Examining the Corollary of the Narrative Approach: The Example of Captain Moroni
Examining the Corollary of the Narrative Approach: The Example of the Lord’s Own Conduct
Examining the Corollary of the Narrative Approach: The Example of Nephi

9. A “Narrative” Reading of the Book of Mormon: Part Two

The Narrative Approach and Mormon
The Narrative Approach and the End of Nephite Civilization
The Narrative Approach and the Savior’s Teachings in Third Nephi
The Narrative Approach and Nephi’s Inauguration of Nephite Culture
Conclusion: On the Narrative Approach and a Pacifist Book of Mormon

10. Three Arguments for Pacifism

A Continuum of Acceptable Approaches to War
Doctrine and Covenants Section 98
A “Pacifist Manifesto”
Reproach without Evidence

11. Eugene England’s Anti-Violence Ethic

Nephi and Laban
Abortion and Capital Punishment
Old Testament Violence and the Prince of Peace
God’s Violence and Treating People as Ends
Ending Conflict

12. Self-Defense, Pre-Emptive Action, and Holocaust

A Historical Example
The Question of Holocaust

Part 3: Toward an LDS Theory of War

13. Getting Past Pacifism

Intellectual Explanation and Plausibility
Intellectual Revisions and Scientific Explanation
Intellectual Revisions and Scriptural Claims for Pacifism
Summary 1: Direct Claims Related to Pacifism
Summary 2: Corollaries of The Direct Claims

14. The Sermon on the Mount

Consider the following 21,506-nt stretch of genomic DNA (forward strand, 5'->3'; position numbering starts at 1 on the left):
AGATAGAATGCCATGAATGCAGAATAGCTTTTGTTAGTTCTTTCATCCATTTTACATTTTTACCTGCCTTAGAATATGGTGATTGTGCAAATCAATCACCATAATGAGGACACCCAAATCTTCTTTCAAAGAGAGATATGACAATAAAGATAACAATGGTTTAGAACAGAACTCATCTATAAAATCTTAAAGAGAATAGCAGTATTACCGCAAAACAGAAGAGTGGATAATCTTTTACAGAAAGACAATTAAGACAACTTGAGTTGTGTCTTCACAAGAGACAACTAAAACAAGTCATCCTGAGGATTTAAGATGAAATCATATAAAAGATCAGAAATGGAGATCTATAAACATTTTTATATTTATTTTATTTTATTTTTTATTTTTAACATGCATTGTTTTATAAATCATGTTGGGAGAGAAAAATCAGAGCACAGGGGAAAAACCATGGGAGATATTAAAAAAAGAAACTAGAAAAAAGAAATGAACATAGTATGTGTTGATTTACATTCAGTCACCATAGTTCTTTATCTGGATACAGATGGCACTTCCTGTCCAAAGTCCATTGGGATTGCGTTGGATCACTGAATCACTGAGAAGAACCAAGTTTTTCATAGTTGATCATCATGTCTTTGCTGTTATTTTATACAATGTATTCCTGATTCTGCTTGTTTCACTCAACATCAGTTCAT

Fundamental Texts for Fashioning an LDS View of War
The Sermon on the Mount: Introduction
Anti-Violence Readings of the Sermon on the Mount
A Third Reading of the Sermon on the Mount

15. Alma 48 and Doctrine and Covenants 98

Eight Features about War in Alma Chapter 48
Doctrine and Covenants 98

16. Two Modern Prophets

President Gordon B. Hinckley’s General Conference Addresses
President Spencer W. Kimball’s 1976 Ensign Message
A Pacifist Statement?
Unity of the Key Texts

17. An LDS Framework Regarding War

Zion and Non-Zion Societies
The United States
A Multi-Faceted, but Single, Gospel Outlook


Appendix 1: Considering the Size of the Ammonite Population
Appendix 2: The Promises to Nephi and Lehi
Appendix 3: A Sketch of Joseph Smith’s Divine Manifestations


Q&A with the Author:


Q: What prompted you to begin writing this book? 

Duane:  Nothing is sadder than war, and yet nothing seems more common. Although it is tempting to just sit back and hope conflict will go away, there is really no hope for this. And that means disciples of Christ, in particular, must be extremely thoughtful on the subject. Is war ever permitted? If not, why not? And if it is, under what circumstances? What can possibly justify the devastation and human misery entailed by military conflict?